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November 29, 2012 by · Leave a Comment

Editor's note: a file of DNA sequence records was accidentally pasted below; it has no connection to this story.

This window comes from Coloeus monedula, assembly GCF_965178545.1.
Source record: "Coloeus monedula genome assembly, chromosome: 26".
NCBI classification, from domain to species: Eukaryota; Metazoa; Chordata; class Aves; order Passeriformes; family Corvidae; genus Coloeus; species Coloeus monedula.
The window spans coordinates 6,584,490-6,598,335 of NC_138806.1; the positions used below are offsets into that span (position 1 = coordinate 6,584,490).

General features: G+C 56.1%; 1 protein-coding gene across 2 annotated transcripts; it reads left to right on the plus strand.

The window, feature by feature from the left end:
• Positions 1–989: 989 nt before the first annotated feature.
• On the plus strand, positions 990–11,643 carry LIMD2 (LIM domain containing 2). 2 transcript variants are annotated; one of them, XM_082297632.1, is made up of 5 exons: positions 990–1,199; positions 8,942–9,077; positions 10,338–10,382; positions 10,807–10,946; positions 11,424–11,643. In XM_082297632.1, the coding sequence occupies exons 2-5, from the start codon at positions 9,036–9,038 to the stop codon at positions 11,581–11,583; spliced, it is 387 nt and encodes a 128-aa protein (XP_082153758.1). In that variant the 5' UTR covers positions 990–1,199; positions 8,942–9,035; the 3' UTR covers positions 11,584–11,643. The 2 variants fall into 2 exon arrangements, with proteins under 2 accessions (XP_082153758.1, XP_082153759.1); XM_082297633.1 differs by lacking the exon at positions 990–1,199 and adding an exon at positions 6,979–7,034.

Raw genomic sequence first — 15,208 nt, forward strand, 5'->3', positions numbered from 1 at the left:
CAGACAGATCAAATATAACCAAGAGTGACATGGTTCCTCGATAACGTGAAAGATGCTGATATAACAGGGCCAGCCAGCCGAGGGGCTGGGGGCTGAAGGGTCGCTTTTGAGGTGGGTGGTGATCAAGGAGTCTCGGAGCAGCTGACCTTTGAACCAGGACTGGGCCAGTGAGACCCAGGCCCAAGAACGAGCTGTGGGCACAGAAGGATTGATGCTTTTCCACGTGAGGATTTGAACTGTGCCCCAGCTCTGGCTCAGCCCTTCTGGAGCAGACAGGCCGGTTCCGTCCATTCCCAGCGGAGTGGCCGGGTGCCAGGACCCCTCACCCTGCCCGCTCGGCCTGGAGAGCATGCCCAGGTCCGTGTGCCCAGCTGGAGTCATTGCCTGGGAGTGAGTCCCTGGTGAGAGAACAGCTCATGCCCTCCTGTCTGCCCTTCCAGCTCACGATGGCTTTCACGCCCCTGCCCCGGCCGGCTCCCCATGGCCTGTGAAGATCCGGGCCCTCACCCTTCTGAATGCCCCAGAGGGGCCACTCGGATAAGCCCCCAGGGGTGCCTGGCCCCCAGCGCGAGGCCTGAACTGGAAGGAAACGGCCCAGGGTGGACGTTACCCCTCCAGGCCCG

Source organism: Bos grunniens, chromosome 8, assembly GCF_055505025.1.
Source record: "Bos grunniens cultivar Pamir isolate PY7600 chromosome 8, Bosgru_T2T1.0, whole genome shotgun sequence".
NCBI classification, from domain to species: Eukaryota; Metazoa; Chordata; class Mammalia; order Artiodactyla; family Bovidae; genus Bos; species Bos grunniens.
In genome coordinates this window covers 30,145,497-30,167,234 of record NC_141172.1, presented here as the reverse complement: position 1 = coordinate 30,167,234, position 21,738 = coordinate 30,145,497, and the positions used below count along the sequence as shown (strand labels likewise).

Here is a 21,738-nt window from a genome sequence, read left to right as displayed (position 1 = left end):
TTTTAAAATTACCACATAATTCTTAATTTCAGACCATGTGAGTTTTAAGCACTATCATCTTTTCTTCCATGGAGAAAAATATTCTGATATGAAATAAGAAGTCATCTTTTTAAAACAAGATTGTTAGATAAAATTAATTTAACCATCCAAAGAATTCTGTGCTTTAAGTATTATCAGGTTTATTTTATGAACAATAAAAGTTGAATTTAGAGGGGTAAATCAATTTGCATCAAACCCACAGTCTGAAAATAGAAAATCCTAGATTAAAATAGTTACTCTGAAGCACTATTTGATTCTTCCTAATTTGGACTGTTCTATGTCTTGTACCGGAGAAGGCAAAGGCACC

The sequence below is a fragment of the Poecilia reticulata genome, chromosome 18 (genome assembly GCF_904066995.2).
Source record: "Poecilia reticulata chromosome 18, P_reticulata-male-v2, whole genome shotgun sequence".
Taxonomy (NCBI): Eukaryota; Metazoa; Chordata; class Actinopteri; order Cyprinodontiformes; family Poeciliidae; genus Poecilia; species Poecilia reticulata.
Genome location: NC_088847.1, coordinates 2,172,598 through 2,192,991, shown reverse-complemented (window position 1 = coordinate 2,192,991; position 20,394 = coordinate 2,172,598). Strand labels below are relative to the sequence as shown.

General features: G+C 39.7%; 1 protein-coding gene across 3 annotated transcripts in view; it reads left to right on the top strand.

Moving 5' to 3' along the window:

Although it’s still an open question of whether a non-U.S. citizen, who has never visited America, can nevertheless be extradited to the U.S. to face trial for an alleged crime committed over the Internet, a British university student has won his fight against extradition. From his dorm room at Sheffield Hallam University, Richard O’Dwyer had reportedly run a website called TVShack that hosted links to pirated films and TV shows. In a statement, Dominic Raab, a Conservative member of Parliament, said, “This is a victory for Richard and his family, a victory for British justice, and a victory for common sense. We shouldn’t be subjecting British citizens to rough justice under our blunt extradition regime.” Isabella Sankey, director of policy for the human-rights group Liberty said, “Our extradition arrangements must be overhauled to allow people who have never left these shores to be dealt with here at home.” O’Dwyer has reportedly agreed to travel to the U.S., pay a small fine, and sign a so-called deferred prosecution agreement. The case against O’Dwyer had been pressed by the Motion Picture Association of America (MPAA), which objected to the description of O’Dwyer as a mere “middleman” in the piracy transactions, since he himself had posted no pirated content. “He advertised his site as a place to find movies that were still in theaters and in-season TV shows. He profited heavily from his activity,” the MPAA said. “To call him a ‘middleman’ suggests a lack of involvement in the illegal activity, which is simply not the case.”